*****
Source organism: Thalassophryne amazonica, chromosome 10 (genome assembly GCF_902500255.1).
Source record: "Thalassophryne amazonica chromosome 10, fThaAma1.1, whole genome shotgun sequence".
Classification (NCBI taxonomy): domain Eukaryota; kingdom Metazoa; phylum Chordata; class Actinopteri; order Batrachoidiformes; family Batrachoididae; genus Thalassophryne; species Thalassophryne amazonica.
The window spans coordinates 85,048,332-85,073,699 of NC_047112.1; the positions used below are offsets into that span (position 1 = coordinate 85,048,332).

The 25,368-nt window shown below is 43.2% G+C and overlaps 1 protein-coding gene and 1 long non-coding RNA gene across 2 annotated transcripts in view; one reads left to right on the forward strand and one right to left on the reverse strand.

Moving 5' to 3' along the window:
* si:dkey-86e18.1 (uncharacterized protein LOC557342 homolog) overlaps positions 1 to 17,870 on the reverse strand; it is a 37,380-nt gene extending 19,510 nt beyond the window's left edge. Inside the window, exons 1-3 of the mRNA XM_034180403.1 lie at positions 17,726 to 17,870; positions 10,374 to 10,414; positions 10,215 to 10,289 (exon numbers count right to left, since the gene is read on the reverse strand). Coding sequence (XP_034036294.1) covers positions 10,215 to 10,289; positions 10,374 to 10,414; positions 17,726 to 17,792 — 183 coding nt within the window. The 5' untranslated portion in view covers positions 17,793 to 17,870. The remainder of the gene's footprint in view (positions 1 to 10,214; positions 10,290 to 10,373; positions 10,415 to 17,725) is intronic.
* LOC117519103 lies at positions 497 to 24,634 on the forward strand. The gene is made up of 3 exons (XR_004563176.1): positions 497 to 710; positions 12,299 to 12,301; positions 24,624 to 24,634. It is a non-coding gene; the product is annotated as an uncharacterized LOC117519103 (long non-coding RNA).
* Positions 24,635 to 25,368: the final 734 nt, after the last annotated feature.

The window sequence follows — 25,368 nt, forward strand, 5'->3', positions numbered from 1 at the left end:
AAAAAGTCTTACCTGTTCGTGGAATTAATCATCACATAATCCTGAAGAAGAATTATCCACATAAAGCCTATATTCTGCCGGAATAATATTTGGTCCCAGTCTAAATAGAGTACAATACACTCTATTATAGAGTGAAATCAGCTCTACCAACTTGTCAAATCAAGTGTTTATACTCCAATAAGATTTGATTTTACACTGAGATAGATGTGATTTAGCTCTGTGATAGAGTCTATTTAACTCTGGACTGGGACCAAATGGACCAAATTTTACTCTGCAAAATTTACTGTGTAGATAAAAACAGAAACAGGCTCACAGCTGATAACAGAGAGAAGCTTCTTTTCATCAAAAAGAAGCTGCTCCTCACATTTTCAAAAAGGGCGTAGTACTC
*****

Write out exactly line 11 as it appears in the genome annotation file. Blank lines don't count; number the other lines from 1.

AAAAAGTCTTACCTGTTCGTGGAATTAATCATCACATAATCCTGAAGAAGAATTATCCACATAAAGCCTATATTCTGCCGGAATAATATTTGGTCCCAGTCTAAATAGAGTACAATACACTCTATTATAGAGTGAAATCAGCTCTACCAACTTGTCAAATCAAGTGTTTATACTCCAATAAGATTTGATTTTACACTGAGATAGATGTGATTTAGCTCTGTGATAGAGTCTATTTAACTCTGGACTGGGACCAAATGGACCAAATTTTACTCTGCAAAATTTACTGTGTAGATAAAAACAGAAACAGGCTCACAGCTGATAACAGAGAGAAGCTTCTTTTCATCAAAAAGAAGCTGCTCCTCACATTTTCAAAAAGGGCGTAGTACTC